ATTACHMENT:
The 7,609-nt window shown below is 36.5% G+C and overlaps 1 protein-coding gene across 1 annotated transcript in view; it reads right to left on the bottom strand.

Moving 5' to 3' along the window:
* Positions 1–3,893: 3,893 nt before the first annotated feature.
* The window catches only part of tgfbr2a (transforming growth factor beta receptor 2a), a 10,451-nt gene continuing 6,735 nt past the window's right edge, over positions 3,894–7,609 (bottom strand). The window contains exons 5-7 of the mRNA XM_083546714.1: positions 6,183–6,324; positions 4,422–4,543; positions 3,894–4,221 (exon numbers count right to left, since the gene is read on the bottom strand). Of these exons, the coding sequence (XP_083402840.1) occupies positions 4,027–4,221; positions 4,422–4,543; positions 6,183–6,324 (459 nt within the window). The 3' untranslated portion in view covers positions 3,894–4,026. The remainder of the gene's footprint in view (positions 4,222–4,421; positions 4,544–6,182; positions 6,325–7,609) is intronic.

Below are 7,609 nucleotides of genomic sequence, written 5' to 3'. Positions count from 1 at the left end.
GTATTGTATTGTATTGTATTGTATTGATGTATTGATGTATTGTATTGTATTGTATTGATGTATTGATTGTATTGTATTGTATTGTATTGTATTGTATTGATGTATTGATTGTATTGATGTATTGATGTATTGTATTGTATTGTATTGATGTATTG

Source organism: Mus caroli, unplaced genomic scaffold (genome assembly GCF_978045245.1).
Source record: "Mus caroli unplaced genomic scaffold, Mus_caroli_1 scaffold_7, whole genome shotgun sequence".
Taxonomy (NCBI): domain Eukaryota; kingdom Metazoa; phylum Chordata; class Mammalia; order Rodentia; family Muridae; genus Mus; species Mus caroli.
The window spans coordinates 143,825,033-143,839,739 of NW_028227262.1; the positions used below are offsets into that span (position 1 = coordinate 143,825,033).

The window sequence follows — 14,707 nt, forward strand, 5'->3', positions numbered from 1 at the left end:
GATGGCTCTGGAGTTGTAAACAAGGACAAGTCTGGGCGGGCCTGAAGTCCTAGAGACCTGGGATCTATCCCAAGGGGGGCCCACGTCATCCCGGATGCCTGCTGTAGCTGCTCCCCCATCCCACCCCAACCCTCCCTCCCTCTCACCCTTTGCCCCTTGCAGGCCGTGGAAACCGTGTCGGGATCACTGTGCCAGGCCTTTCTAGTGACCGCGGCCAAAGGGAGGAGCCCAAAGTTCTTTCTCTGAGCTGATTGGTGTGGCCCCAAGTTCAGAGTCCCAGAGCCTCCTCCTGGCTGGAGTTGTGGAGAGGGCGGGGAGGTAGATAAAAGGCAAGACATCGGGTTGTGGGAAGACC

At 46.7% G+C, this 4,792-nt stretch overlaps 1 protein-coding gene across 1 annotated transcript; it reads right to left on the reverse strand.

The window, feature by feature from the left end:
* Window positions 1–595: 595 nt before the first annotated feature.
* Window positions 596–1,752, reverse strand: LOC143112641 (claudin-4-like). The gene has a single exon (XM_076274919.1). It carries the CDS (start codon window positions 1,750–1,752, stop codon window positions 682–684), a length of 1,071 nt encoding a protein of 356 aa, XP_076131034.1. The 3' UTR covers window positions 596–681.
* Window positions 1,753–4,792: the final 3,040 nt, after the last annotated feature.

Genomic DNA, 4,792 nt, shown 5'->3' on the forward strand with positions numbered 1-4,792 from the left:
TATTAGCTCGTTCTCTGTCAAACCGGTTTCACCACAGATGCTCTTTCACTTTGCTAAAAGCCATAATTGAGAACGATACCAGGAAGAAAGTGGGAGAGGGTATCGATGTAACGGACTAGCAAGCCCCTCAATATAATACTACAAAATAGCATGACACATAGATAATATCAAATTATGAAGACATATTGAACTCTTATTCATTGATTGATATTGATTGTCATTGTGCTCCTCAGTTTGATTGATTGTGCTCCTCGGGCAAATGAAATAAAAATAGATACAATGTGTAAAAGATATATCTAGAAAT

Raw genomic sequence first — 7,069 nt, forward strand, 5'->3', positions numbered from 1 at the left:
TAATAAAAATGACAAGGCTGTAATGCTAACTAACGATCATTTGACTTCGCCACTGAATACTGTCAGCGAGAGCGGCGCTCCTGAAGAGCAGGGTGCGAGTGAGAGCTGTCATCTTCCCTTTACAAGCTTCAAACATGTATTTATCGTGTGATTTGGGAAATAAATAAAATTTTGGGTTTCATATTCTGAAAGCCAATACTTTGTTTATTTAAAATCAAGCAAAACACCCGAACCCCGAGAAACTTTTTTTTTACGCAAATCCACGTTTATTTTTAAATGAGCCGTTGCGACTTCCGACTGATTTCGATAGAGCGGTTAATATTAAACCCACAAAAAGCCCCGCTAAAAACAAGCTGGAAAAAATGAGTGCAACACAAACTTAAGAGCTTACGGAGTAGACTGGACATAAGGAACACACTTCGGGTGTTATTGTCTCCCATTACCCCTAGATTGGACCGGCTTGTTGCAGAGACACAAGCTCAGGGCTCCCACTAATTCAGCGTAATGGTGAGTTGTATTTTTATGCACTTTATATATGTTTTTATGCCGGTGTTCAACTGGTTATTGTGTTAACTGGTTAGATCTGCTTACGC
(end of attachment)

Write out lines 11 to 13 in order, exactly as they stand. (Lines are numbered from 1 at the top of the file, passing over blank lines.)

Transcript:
The window sequence follows — 14,707 nt, forward strand, 5'->3', positions numbered from 1 at the left end:
GATGGCTCTGGAGTTGTAAACAAGGACAAGTCTGGGCGGGCCTGAAGTCCTAGAGACCTGGGATCTATCCCAAGGGGGGCCCACGTCATCCCGGATGCCTGCTGTAGCTGCTCCCCCATCCCACCCCAACCCTCCCTCCCTCTCACCCTTTGCCCCTTGCAGGCCGTGGAAACCGTGTCGGGATCACTGTGCCAGGCCTTTCTAGTGACCGCGGCCAAAGGGAGGAGCCCAAAGTTCTTTCTCTGAGCTGATTGGTGTGGCCCCAAGTTCAGAGTCCCAGAGCCTCCTCCTGGCTGGAGTTGTGGAGAGGGCGGGGAGGTAGATAAAAGGCAAGACATCGGGTTGTGGGAAGACC

At 46.7% G+C, this 4,792-nt stretch overlaps 1 protein-coding gene across 1 annotated transcript; it reads right to left on the reverse strand.